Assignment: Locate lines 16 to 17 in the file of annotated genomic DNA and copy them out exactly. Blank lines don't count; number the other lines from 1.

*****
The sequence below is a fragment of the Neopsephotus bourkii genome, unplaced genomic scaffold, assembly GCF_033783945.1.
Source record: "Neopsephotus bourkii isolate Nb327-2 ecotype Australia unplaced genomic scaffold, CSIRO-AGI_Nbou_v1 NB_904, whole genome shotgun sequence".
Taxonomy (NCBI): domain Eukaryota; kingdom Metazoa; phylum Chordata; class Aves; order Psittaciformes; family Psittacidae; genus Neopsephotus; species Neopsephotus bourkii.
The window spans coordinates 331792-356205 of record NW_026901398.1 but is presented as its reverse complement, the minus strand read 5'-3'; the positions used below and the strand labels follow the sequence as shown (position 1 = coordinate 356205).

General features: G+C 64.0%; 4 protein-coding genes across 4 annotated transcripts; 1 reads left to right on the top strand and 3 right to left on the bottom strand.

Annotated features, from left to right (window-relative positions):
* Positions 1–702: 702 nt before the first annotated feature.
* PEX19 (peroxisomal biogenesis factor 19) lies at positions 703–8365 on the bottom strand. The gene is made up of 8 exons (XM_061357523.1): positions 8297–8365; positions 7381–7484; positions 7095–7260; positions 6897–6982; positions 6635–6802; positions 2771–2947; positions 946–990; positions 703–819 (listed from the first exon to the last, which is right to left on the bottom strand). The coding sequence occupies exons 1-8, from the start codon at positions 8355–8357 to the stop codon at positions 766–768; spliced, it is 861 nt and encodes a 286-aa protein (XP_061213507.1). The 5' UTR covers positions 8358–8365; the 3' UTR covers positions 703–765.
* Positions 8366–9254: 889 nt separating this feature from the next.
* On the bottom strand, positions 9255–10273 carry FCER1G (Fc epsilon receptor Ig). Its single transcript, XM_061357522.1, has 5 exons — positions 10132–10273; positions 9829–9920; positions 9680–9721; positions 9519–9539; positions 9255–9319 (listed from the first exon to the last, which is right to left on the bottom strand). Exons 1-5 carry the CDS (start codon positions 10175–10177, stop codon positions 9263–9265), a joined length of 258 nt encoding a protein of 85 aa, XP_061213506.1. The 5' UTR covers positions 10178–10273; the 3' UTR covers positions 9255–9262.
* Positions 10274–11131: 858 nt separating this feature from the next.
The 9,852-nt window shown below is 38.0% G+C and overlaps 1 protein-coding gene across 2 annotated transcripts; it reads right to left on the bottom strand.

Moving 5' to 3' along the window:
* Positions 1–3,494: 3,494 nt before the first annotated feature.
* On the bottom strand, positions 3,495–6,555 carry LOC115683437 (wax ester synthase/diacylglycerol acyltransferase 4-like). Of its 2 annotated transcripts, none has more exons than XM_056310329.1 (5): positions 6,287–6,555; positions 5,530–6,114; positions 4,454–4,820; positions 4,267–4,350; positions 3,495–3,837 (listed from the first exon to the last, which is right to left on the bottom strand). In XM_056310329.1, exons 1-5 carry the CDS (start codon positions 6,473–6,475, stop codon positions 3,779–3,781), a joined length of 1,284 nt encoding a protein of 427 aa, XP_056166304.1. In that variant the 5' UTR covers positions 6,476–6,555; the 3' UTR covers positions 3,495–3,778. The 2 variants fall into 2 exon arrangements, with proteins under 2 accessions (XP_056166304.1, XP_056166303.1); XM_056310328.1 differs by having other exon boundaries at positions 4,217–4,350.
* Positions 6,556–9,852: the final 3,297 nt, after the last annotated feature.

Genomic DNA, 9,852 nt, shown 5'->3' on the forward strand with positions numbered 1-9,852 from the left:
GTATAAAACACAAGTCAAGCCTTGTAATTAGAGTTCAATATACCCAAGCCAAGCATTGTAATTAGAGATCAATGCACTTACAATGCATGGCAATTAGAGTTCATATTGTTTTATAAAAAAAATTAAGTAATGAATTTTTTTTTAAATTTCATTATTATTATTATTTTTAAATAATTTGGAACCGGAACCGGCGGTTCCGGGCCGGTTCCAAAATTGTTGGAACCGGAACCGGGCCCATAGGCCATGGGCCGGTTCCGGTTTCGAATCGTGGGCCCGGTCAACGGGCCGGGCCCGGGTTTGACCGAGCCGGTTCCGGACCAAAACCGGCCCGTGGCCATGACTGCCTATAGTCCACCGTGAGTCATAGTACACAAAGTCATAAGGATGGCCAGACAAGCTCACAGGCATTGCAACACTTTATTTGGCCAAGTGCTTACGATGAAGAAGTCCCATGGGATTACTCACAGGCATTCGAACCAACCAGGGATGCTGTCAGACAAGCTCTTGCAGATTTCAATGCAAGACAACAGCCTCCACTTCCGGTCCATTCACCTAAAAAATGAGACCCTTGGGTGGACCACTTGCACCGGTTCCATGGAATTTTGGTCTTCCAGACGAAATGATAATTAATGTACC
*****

* Positions 6,556–9,852: the final 3,297 nt, after the last annotated feature.

Genomic DNA, 9,852 nt, shown 5'->3' on the forward strand with positions numbered 1-9,852 from the left: